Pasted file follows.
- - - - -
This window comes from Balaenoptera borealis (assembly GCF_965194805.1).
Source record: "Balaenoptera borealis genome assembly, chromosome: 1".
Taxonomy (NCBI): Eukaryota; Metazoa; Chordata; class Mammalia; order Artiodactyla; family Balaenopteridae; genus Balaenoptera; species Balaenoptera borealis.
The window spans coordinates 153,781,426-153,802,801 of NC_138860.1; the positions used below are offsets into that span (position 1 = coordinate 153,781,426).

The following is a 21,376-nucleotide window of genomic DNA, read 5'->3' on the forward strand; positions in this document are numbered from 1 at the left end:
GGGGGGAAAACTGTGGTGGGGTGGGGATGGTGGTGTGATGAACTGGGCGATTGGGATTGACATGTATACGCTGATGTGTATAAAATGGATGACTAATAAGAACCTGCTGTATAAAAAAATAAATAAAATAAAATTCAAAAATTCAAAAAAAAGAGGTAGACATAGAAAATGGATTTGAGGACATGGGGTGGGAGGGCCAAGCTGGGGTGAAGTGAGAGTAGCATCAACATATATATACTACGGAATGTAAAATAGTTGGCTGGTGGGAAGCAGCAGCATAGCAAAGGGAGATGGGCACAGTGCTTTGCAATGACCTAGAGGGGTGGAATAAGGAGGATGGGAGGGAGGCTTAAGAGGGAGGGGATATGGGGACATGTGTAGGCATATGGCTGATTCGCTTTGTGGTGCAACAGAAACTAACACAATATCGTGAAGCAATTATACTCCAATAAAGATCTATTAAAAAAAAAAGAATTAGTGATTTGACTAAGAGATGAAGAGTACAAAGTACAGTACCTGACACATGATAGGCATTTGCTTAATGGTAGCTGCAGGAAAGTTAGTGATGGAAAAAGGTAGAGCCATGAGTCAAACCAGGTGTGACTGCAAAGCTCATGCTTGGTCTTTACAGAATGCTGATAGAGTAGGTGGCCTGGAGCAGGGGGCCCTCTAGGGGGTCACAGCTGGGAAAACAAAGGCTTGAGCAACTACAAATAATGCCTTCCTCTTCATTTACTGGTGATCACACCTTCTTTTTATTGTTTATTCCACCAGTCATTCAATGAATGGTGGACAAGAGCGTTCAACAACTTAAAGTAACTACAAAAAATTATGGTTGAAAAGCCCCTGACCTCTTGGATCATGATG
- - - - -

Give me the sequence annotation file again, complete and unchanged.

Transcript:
This window comes from Balaenoptera borealis (assembly GCF_965194805.1).
Source record: "Balaenoptera borealis genome assembly, chromosome: 1".
Taxonomy (NCBI): Eukaryota; Metazoa; Chordata; class Mammalia; order Artiodactyla; family Balaenopteridae; genus Balaenoptera; species Balaenoptera borealis.
The window spans coordinates 153,781,426-153,802,801 of NC_138860.1; the positions used below are offsets into that span (position 1 = coordinate 153,781,426).

The following is a 21,376-nucleotide window of genomic DNA, read 5'->3' on the forward strand; positions in this document are numbered from 1 at the left end:
GGGGGGAAAACTGTGGTGGGGTGGGGATGGTGGTGTGATGAACTGGGCGATTGGGATTGACATGTATACGCTGATGTGTATAAAATGGATGACTAATAAGAACCTGCTGTATAAAAAAATAAATAAAATAAAATTCAAAAATTCAAAAAAAAGAGGTAGACATAGAAAATGGATTTGAGGACATGGGGTGGGAGGGCCAAGCTGGGGTGAAGTGAGAGTAGCATCAACATATATATACTACGGAATGTAAAATAGTTGGCTGGTGGGAAGCAGCAGCATAGCAAAGGGAGATGGGCACAGTGCTTTGCAATGACCTAGAGGGGTGGAATAAGGAGGATGGGAGGGAGGCTTAAGAGGGAGGGGATATGGGGACATGTGTAGGCATATGGCTGATTCGCTTTGTGGTGCAACAGAAACTAACACAATATCGTGAAGCAATTATACTCCAATAAAGATCTATTAAAAAAAAAAGAATTAGTGATTTGACTAAGAGATGAAGAGTACAAAGTACAGTACCTGACACATGATAGGCATTTGCTTAATGGTAGCTGCAGGAAAGTTAGTGATGGAAAAAGGTAGAGCCATGAGTCAAACCAGGTGTGACTGCAAAGCTCATGCTTGGTCTTTACAGAATGCTGATAGAGTAGGTGGCCTGGAGCAGGGGGCCCTCTAGGGGGTCACAGCTGGGAAAACAAAGGCTTGAGCAACTACAAATAATGCCTTCCTCTTCATTTACTGGTGATCACACCTTCTTTTTATTGTTTATTCCACCAGTCATTCAATGAATGGTGGACAAGAGCGTTCAACAACTTAAAGTAACTACAAAAAATTATGGTTGAAAAGCCCCTGACCTCTTGGATCATGATG